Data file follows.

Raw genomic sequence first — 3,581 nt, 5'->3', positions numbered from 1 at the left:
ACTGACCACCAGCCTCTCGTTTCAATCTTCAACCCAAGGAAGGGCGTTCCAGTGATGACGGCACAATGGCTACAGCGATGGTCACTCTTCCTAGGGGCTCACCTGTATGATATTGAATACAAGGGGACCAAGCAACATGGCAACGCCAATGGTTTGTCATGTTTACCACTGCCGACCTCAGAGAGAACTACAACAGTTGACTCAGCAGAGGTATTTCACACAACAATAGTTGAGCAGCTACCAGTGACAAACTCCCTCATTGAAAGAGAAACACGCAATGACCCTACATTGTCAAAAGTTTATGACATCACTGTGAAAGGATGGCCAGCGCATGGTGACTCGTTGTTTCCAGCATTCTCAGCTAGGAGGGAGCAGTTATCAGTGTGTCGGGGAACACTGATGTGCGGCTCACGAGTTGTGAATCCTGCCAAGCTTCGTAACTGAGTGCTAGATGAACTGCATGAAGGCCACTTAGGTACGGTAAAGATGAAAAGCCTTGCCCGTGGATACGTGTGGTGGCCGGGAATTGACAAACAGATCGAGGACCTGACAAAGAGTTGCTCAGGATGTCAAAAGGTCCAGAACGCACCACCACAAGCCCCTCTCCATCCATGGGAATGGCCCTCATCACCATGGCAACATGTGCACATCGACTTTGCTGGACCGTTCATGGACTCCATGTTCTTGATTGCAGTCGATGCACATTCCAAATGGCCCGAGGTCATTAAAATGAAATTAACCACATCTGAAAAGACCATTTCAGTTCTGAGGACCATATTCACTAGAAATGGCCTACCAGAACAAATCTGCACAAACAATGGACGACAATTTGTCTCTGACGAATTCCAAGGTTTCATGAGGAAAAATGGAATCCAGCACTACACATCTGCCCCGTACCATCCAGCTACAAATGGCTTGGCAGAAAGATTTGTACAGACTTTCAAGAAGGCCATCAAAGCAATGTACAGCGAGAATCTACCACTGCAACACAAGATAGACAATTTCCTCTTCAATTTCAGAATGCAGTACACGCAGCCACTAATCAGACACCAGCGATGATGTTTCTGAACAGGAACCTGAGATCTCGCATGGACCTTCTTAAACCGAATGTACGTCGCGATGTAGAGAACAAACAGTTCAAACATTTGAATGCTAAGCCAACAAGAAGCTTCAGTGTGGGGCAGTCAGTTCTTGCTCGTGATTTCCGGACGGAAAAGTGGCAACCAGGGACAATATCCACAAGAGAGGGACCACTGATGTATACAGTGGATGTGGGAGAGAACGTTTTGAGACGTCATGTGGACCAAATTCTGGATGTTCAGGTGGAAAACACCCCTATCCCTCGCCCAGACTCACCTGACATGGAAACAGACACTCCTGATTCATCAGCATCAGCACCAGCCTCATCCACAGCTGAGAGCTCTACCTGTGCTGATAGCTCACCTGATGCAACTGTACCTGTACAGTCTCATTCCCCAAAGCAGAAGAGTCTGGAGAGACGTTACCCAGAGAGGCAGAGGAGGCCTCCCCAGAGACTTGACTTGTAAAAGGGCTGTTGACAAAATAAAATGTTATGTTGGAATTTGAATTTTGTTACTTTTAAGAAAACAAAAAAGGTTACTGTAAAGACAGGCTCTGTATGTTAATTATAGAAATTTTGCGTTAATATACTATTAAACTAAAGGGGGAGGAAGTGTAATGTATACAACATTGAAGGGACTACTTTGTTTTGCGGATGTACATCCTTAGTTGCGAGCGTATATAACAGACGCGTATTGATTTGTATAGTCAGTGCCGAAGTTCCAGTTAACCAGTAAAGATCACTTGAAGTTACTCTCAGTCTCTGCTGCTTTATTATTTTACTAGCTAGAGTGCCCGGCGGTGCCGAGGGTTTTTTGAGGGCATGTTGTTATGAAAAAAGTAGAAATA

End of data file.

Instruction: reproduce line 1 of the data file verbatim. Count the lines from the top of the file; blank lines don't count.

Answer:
Raw genomic sequence first — 3,581 nt, 5'->3', positions numbered from 1 at the left: